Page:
Though digital pieces have found a home in some of the art world’s most heavyweight institutions, many collectors still need convincing.

Enter Daata Editions: an online gallery utterly dedicated to video, sound and web art, launched in May 2015, showcasing artists’ video, sound, web and poetry works, available to view and acquire on the website as digital downloads in limited editions. Featured on Daata Editions is Argentinian-born Spanish Artist Amalia Ulman whose series, ‘White Flag Emojis’, displays short videos that create a powerful feeling of apprehension. Ulman is also known for exploring social media in her work, Excellences and Perfections, a poignant four-month long art project in which she creates a fake persona on her Instagram page with thousands of followers. The thought-provoking series throws up important questions on the pitfalls of easily manufactured online “fame”, while, perhaps ironically, highlighting the power of digital art in doing so.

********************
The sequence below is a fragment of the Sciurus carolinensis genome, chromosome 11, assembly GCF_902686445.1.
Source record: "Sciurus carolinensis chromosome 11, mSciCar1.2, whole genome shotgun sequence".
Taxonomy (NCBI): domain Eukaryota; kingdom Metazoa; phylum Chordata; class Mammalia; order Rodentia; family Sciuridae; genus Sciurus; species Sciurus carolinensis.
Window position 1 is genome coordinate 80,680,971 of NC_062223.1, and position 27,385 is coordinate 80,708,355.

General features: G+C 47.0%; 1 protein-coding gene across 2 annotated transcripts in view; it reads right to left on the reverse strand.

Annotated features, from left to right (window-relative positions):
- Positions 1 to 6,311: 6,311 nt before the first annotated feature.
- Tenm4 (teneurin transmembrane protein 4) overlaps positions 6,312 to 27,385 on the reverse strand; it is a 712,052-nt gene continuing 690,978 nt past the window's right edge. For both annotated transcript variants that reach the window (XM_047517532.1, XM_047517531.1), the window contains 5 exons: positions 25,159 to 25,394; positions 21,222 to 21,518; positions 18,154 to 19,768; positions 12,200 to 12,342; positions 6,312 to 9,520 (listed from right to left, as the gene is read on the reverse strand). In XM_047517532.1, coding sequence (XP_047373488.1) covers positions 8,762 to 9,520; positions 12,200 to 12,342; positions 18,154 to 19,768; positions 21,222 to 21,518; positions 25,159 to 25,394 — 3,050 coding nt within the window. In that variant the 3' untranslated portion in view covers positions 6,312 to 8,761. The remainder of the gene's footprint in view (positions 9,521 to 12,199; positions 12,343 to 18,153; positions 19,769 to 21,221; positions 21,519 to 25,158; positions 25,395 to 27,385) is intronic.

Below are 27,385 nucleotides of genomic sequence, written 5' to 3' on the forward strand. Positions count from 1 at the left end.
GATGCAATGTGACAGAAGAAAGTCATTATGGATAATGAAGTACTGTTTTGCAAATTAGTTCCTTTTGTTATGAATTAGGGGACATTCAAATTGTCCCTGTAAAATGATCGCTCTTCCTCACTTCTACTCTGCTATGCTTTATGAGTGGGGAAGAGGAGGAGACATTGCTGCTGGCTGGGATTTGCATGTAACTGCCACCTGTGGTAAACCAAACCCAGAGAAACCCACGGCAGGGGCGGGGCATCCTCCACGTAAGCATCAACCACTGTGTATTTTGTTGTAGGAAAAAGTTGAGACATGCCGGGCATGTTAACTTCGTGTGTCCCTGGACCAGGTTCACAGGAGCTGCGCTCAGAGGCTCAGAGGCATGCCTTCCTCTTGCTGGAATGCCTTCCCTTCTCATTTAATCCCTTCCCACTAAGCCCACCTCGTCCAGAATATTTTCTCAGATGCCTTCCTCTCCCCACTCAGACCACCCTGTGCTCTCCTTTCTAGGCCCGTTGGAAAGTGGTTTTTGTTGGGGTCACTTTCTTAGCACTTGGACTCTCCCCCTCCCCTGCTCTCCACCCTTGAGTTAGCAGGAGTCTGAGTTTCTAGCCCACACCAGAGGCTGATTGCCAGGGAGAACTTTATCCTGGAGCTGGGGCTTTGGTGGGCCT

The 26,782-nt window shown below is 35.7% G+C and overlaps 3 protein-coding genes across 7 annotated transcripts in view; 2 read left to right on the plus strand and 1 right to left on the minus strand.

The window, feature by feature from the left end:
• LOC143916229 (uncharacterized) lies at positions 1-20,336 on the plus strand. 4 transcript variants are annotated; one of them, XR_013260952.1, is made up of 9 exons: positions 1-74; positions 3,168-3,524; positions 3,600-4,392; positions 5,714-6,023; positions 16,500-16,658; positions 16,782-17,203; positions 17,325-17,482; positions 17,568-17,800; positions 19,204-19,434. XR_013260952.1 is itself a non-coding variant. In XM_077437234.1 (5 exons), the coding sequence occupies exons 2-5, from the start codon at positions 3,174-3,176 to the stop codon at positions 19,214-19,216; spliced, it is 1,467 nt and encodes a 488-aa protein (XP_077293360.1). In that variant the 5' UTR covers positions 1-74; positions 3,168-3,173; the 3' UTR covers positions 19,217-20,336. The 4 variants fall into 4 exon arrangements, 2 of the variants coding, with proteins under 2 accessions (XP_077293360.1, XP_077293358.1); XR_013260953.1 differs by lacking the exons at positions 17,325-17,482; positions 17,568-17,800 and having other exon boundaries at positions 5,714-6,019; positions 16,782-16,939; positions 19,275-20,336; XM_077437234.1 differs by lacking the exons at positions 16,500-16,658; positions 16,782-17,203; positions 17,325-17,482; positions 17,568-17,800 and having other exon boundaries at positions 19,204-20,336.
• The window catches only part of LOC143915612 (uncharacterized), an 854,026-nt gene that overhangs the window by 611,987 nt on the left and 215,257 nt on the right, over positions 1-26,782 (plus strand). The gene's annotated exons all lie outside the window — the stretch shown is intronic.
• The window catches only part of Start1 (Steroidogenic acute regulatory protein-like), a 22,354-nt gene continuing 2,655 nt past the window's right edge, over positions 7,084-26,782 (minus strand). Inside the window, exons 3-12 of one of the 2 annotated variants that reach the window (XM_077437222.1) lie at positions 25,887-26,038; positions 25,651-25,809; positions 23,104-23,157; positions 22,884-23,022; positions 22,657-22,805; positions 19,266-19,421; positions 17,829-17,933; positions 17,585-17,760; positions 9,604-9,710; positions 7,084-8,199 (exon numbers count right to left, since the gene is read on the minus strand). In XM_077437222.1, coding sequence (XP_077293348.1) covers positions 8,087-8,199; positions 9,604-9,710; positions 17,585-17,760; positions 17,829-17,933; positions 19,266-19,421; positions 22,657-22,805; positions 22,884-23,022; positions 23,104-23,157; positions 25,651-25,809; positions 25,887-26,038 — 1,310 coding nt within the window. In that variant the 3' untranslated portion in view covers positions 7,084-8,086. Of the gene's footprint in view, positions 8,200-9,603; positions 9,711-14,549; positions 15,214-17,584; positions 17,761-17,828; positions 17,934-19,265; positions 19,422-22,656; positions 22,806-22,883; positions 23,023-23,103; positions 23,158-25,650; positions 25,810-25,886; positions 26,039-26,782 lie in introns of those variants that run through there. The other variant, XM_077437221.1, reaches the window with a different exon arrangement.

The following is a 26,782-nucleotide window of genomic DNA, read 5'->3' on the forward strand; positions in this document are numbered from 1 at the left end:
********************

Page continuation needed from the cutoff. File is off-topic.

The founder of Daata Editions, David Gryn, and his team have a strong reputation worldwide for producing, curating and promoting artists’ audio visual projects and events that have consistently excited and attracted large audiences, and introduced new audiences to the arts. Gryn says that digital and downloadable art is the future, a belief confirmed by David Hockney who in 2011 began creating works to be viewed exclusively on an Ipad, thus allowing him broader perspective and freedom of adaptability when working.

Daata Editions artworks form part of the Hammer Museum Contemporary Collection, US; the Julia Stoschek Collection, Germany; KIASMA, Finland and the Zabludowicz Collection, UK. Collectors, including Robert and Renee Drake, The Netherlands, as well as galleries, including Elizabeth Dee, New York and Marc Foxx, Los Angeles, have purchased multiple artworks from the platform.

Things are moving all the time, so watch out for fresh new works Daata Editions will be launching in the next months. Artists will include the likes of Saya Woolfalk, Larry Achiampong, Scott Reeder and Tameka Norris. In addition, Daata Editions in collaboration with Zuecca Projects presents Gentrification, an exhibition with new works by artists Hannah Quinlan & Rosie Hastings, at BBAR, Bauer Hotel, Venice, to coincide with the 15th Venice Architecture Biennale.